Sassanian silver plate showing lance combat
Roman auxiliary infantry crossing a river, probably the Danube, on a pontoon bridge during the emperor Trajan's Dacian Wars (AD 101–106). They can be distinguished by the oval shield (clipeus) they were equipped with, in contrast to the rectangular scutum carried by legionaries. Panel from Trajan's Column, Rome
Etruscan funerary urn crowned with the sculpture of a woman and a front-panel relief showing two warriors fighting, polychrome terracotta, c. 150 BC
Slingers from the cast of Trajan's Column in the Victoria and Albert Museum, London, 2nd century AD
The cavalry Witcham Gravel helmet from Cambridgeshire (England), 1st century AD
Rhine frontier of the Roman empire, 70 AD, showing the location of the Batavi in the Rhine delta region. Roman territory is shaded dark. Their homeland was called the Insula Batavorum by the Romans and corresponded roughly with modern Gelderland province, Neth. Their chief town was Noviomagus (Nijmegen, Neth.), a strategic prominence in an otherwise flat and waterlogged land that became the site of a Roman legionary fortress (housing the legion X Gemina) after the Batavi revolt ended in 70 AD. The name is of Celtic origin, meaning "new market", suggesting that the Germanic Batavi either displaced or subjugated an indigenous Gallic tribe
Tombstone of the Flavian-era eques alaris (ala cavalryman) Titus Flavius Bassus, son of Mucala. A Dansala, (i.e. member of the Thracian Dentheletae tribe), he belonged to the Ala Noricorum (originally raised from the Taurisci tribe of Noricum). He died at age 46 after 26 years' service, not having advanced beyond the lowest rank. Bassus' adopted Roman names, Titus Flavius, indicate that he had gained Roman citizenship, doubtless by serving the required 25 years in the auxilia. The names adopted would normally be those of the emperor ruling at the time of the citizenship award. In this case, they could refer to any of the 3 emperors of the Flavian dynasty (ruled 69–96), Vespasian and his two sons, Titus and Domitian, all of whom carried the same names. The arrangement of the scene, a rider spearing a man (the motif of the Thracian Hero), indicates that Bassus was a Thracian, as does his father's name. Date: late 1st century. Römisch-Germanisches Museum, Cologne, Germany
Roman cavalry spatha, a longer sword (median blade length: 780 mm [30.7 in]), designed to give the rider a longer reach than the gladius
Roman cavalry from a mosaic of the Villa Romana del Casale, Sicily, 4th century AD
Routed Sarmatian cataphracts (right) flee for their lives from Roman alares (auxiliary cavalrymen), during the Dacian Wars (AD 101–106). Note full-body scalar armour, also armoured caparison for horses (including eye-guards). The Sarmatians' lances (as well as the Romans') have disappeared due to stone erosion, but a sword is still visible, as is a bow carried by one man. It was apparently in the period following this conflict (perhaps as a result of the lessons learnt from it) that the Romans first established their own regular units of cataphracts, and deployed them in the Danubian region. They were most likely equipped as the Sarmatians. Panel from Trajan's Column, Rome
Roman archers (top left) in action. Note conical helmets, indicating Syrian unit, and recurved bows. Trajan's Column, Rome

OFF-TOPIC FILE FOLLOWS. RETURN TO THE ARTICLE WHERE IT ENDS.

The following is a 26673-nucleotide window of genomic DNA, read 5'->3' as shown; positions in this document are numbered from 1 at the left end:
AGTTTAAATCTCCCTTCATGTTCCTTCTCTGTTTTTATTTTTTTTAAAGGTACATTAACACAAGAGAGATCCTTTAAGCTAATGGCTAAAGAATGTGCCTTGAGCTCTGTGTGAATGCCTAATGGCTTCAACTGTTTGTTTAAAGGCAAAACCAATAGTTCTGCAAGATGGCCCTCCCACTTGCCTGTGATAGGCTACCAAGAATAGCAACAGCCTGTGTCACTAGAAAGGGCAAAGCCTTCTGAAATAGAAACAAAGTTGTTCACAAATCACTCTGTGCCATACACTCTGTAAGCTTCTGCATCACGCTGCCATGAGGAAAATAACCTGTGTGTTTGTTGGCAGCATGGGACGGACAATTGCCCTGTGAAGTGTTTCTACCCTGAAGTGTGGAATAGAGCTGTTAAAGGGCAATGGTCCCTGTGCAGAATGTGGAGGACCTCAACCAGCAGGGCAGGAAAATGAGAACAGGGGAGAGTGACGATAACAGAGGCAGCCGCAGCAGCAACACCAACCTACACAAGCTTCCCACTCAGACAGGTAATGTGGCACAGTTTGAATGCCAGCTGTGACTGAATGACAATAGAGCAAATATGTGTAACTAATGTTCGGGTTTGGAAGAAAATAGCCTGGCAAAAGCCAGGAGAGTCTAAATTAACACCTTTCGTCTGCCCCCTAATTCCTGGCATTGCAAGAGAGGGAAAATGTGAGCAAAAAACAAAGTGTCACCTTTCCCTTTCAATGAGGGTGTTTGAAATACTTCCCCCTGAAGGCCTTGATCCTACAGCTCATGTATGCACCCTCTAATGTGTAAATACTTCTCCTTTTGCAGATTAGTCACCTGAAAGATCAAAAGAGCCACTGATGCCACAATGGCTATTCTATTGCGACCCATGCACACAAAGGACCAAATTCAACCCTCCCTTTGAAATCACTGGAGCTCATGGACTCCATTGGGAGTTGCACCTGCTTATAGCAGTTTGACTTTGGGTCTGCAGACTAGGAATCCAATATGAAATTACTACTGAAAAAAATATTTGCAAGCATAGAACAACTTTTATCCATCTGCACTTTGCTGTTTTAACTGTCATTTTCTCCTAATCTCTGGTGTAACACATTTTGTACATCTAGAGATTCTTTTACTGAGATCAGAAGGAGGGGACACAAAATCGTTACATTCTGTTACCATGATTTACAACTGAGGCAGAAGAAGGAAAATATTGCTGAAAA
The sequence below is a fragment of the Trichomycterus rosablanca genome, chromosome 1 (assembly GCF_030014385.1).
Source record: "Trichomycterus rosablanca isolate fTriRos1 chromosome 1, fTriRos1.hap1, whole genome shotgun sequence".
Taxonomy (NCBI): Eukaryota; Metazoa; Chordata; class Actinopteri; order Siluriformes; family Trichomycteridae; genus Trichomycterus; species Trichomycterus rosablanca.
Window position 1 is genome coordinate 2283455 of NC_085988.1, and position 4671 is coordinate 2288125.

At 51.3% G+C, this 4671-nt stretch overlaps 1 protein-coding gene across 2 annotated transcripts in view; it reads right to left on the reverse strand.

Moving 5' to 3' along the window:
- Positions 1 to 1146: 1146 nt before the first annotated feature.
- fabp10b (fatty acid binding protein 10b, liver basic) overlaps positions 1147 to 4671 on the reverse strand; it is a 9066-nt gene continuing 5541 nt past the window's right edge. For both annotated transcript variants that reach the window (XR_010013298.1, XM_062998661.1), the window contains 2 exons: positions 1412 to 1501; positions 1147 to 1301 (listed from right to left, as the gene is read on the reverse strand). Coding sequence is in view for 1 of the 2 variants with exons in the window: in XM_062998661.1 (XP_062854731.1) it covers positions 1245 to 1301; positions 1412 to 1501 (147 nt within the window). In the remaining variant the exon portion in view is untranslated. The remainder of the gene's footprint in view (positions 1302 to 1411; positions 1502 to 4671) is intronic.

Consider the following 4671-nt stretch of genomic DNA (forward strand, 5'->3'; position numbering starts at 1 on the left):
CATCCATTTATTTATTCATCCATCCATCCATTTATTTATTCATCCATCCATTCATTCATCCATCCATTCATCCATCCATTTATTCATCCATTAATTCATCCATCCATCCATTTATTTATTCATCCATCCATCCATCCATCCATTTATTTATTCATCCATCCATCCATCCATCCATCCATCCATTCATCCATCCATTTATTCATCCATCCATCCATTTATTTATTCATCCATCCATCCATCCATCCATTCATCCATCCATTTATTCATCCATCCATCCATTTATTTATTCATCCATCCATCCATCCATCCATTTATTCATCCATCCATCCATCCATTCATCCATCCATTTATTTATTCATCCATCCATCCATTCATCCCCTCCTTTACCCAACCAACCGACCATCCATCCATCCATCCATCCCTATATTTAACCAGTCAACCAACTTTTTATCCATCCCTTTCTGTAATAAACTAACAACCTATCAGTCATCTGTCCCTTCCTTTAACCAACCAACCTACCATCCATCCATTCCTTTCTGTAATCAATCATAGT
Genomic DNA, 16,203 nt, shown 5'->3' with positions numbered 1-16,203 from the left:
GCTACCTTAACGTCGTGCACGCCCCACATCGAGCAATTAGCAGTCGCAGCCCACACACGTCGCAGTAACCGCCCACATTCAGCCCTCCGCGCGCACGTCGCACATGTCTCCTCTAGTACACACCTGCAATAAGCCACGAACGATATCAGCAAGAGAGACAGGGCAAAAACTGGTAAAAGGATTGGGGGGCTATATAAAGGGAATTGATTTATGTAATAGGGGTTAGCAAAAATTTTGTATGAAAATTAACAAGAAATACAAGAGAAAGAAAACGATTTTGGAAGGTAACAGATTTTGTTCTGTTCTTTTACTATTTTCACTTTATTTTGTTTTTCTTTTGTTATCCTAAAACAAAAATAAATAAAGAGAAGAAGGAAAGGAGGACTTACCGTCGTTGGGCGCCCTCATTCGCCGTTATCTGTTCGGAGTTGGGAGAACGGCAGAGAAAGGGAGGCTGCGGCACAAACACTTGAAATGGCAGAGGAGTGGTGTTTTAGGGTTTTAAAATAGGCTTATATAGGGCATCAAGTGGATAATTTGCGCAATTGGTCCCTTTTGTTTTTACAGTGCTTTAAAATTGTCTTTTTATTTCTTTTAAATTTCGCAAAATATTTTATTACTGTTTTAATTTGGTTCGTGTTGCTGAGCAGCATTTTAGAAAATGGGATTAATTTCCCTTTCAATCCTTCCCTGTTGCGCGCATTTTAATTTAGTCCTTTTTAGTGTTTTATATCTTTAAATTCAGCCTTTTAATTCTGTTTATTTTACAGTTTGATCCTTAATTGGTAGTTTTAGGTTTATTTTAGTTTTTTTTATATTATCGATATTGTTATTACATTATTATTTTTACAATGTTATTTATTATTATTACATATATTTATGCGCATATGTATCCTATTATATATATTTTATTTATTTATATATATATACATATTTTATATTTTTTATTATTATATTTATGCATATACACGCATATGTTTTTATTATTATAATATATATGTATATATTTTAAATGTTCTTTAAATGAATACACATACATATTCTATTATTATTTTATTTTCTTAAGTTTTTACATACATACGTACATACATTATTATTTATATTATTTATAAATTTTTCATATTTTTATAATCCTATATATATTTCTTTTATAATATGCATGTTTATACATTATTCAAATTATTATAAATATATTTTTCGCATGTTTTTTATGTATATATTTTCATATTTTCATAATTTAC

Roman slingers (funditores) in action in the Dacian Wars. Detail from Trajan's Column, Rome
Balearic slinger
Tombstone of Marius son of Ructicnus. The inscription states that he was a miles (ranker) of the Alpine infantry regiment Cohors I Montanorum, who died in his 25th year of service (i.e. in the final year of the minimum term for an auxiliary and just before qualifying for Roman citizenship). His heir, who erected the stone, is named Montanus, the same ethnic name as the regiment's, meaning a native of the eastern Alps, most likely the origin of the deceased. Note (top corners) the Alpine edelweiss flowers, called stella Alpina ("Alpine star") in Latin. These were either a regimental symbol, or a national symbol of the Montani. The crescent moon-and-star motif between the flowers may be either a regimental emblem or a religious symbol. Date: 1st century, probably ante 68. From Carinthia, Austria
Tombstone of Titus Calidius Severus, a Roman cavalryman. The career summary in the inscription shows that Severus joined the auxiliary regiment cohors I Alpinorum, rising from eques (common cavalryman) through optio to decurion. He then switched to a legion (presumably after gaining Roman citizenship after 25 of his 34 years of service) and became a centurion in Legio XV Apollinaris (it appears that legion cavalrymen used infantry ranks). He died at age 58, probably a few years after his discharge. Note the portrayal of his chain-mail armour, centurion's transverse-crested helmet and his horse, led by his equerry, probably a slave. This soldier's long career shows that many auxiliaries served longer than the minimum 25 years, and sometimes joined legions. Erected by his brother, Quintus. Dates from ante 117, when XV Apollinaris was transferred from Carnuntum (Austria) to the East
Roman Empire during Hadrian's reign (AD 125)

The Greek name for a type of long wooden cavalry lance used by the Iranians, especially Achaemenid successors' cavalry, most notably cataphracts (Grivpanvar).

- Kontos (weapon)

Based on Sarmatian and Parthian models, they were also known as contarii and clibanarii, although it is unclear whether these terms were interchangeable or whether they denoted variations in equipment or role.

- Auxilia
Sassanian silver plate showing lance combat

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